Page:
The Role of Family Planning in China’s Demographic Transition - SOAS China Institute

//The Role of Family Planning in China’s Demographic Transition

From One Quarter to One Six of World Population: The Role of Family Planning in China’s Demographic Transition

Photo credit: Bran Liang (Unsplash)

By Jane Du | 26 March 2024

Family Planning and the Looming Labour Shortage

 

The days when one in four people in the world were Chinese seem to be a thing of the past. It is commonly acknowledged that in modern society, fertility inevitably declines as industrialization progresses. In the case of China, this phenomenon has been expedited by the government’s decades-long population control, shaping a rapid reduction in China’s share in the global population and a significantly compressed demographic transition compared to the rest of the world. Population control in China traces its roots back to the CCP ideology of centralised planning. The authorities recognized necessity of robust policies to shape the future layout of the country’s demography. These population policies have integrated into the ruling party’s quest for ideological legitimacy, as it is rooted in the belief that the population, in addition to capital, is a key component that contributes towards a nation’s economic growth.

 

For China, a country that once boasted the world’s largest population, labour shortages were seldom a concern. In fact, in response to the population boom experienced during the 1950s and 1960s, the Chinese government initiated a series of efforts beginning in 1962 to manage and stabilize its population size to maintain a steady state in terms of per capita resources. The culmination of these measures was the introduction of the stringent “one-child policy” in 1981. Indeed, the one-child policy effectively relieved the young labour force from childbearing obligations from the 1980s to the 2000s. They also become part of a continuous labour force that played a pivotal role in China’s rapid industrialization and economic take-off. However, as China grapples with ongoing demographic shifts, it will increasingly encounter challenges in supplying the necessary labour force to sustain its economic development and income transition.

 

Since the early 2010s, there have been growing calls for the Chinese government to ease population control policies, driven by the looming threat of labour shortages in China. A reduction in the overall labour supply can trigger a resource outflow and result in a growth pattern constrained by labour availability. An illustrative instance of this phenomenon can be seen in the slowdown of China’s industrial sector. The dwindling working-age population and the escalating burden of an aging population would rapidly erode the country’s advantages in labour-intensive sectors. This, in turn, may lead to reduced capital inflows, which are vital for sustaining rapid industrialization in certain cases.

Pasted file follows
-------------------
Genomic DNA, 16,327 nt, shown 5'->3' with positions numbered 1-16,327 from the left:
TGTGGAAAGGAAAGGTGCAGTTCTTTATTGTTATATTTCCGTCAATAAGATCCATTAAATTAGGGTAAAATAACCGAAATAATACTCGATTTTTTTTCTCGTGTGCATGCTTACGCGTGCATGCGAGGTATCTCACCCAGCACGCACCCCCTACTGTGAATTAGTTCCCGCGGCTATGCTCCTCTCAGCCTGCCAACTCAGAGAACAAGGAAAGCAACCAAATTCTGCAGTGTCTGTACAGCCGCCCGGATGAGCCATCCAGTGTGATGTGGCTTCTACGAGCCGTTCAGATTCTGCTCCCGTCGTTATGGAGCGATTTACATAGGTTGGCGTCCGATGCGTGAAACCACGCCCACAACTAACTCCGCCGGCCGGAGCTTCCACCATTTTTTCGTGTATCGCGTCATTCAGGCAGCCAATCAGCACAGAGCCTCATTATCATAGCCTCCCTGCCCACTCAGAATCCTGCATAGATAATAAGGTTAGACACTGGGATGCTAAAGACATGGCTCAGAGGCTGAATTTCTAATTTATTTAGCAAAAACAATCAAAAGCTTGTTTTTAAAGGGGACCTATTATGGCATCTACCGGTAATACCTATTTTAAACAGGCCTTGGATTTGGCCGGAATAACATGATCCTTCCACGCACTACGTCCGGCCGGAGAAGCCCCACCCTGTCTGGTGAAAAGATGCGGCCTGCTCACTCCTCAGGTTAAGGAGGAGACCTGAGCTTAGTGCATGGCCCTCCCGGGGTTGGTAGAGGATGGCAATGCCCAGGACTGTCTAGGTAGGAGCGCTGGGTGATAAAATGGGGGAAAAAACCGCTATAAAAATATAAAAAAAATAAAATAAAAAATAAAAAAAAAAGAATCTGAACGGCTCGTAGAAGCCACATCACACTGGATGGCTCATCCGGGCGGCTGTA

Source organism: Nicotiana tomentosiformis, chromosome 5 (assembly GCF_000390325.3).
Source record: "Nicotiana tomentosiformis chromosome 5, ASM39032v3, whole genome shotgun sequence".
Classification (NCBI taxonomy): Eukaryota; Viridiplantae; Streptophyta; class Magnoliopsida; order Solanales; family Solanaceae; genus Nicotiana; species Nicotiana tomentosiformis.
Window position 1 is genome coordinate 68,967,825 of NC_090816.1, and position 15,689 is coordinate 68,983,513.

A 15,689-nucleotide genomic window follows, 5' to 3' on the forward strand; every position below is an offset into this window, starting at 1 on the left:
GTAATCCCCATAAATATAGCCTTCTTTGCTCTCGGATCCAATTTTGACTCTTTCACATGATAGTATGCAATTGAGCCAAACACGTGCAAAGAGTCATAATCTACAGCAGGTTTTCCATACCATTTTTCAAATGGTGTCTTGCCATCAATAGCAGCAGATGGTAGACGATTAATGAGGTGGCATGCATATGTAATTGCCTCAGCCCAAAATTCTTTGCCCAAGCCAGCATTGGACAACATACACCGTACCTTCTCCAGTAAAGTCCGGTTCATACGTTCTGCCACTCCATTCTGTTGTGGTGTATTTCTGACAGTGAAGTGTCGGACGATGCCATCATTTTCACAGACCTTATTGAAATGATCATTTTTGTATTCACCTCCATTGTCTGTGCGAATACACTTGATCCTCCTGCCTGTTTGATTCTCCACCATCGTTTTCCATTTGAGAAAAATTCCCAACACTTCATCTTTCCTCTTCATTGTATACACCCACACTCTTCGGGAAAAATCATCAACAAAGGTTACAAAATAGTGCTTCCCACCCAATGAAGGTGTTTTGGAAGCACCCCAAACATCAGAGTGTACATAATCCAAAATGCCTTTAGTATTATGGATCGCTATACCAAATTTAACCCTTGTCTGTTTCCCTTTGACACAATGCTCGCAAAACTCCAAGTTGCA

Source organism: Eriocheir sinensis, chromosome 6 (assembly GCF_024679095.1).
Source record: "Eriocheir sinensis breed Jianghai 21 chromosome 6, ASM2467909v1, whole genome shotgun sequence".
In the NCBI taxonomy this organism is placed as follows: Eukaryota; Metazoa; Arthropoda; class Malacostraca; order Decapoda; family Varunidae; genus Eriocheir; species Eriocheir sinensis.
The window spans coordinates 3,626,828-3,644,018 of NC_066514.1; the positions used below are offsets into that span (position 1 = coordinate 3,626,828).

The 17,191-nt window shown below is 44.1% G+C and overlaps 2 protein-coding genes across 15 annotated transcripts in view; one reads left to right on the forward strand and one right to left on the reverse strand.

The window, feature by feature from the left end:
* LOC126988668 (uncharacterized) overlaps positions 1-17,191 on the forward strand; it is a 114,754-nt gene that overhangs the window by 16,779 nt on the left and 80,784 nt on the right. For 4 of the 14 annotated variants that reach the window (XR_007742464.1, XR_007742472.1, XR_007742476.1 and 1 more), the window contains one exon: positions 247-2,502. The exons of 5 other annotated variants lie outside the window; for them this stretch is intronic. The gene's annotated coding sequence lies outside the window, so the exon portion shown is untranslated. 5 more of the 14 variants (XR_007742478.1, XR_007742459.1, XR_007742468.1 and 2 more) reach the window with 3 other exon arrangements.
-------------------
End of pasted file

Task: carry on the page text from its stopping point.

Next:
The Time Window of Population Policies

 

Unlike economic policies, population policies have their unique constraints. The impact of population policies on changing fertility patterns takes years to become evident and stable, and reversing their effects can be challenging. Many of the prominent demographic characteristics in China today are a result of past population policies. For example, Mao’s promotion of childbirth was considered suitable for China’s post-war socio-economic conditions. However, when the baby boomers of the 1950s and 1960s started entering the workforce, the sudden increase in labour supply became a contributing factor to serious social and economic issues, including unemployment, in the 1980s and 1990s. This presented a significant challenge that could undermine the legitimacy of the Deng government and hinder the country’s development. Consequently, Deng implemented the stringent one-child policy. Unlike some other policies, the effects of population policies take a generation to become noticeable in the labour market. While population policies can successfully achieve the country’s initial policy goals, such as reducing the population, they cannot guarantee that these goals will still be relevant or desirable after a generation has passed. This highlights the long-term and irreversible nature of demographic changes influenced by population policies.